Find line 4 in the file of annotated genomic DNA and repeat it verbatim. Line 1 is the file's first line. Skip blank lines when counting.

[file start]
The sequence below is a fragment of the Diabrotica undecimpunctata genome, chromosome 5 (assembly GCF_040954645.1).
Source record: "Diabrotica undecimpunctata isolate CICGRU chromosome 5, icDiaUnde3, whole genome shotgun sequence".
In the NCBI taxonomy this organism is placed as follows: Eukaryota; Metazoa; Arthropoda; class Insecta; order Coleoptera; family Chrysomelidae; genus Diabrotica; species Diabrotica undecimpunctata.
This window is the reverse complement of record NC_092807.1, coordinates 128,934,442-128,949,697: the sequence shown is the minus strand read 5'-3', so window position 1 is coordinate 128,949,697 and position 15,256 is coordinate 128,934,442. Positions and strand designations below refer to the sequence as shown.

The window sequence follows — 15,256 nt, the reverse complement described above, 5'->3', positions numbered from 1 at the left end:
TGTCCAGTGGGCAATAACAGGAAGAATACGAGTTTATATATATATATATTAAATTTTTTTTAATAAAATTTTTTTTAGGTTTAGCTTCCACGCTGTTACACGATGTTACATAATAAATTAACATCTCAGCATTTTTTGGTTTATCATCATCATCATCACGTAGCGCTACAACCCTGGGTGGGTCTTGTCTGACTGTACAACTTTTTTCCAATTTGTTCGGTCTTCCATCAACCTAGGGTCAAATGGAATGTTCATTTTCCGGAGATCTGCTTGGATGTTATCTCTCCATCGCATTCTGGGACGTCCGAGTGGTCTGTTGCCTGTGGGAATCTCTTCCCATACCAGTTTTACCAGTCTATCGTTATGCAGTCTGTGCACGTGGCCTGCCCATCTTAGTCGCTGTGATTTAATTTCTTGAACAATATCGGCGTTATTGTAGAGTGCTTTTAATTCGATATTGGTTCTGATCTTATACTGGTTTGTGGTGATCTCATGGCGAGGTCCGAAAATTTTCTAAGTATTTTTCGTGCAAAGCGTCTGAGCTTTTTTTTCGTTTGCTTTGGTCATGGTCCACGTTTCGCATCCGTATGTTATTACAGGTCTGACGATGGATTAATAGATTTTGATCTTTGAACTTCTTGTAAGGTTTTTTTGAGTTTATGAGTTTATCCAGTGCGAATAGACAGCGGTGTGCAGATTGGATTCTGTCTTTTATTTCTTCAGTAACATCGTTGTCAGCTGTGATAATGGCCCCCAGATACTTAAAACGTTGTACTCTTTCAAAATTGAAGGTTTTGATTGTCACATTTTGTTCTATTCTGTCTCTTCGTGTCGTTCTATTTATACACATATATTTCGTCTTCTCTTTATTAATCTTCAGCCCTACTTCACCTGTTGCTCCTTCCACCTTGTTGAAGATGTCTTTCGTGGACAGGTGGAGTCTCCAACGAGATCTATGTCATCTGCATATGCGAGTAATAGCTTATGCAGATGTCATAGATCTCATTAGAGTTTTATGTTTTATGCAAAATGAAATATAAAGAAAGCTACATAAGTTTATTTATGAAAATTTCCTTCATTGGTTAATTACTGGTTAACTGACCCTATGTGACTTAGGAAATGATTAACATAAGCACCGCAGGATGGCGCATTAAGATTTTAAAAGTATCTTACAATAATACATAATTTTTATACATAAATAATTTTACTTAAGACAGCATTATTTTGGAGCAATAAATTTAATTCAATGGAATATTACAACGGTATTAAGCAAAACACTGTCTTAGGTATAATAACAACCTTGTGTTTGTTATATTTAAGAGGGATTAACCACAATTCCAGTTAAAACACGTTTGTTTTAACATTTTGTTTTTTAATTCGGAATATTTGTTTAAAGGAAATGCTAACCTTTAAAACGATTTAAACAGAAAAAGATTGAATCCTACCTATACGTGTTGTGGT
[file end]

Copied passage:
This window is the reverse complement of record NC_092807.1, coordinates 128,934,442-128,949,697: the sequence shown is the minus strand read 5'-3', so window position 1 is coordinate 128,949,697 and position 15,256 is coordinate 128,934,442. Positions and strand designations below refer to the sequence as shown.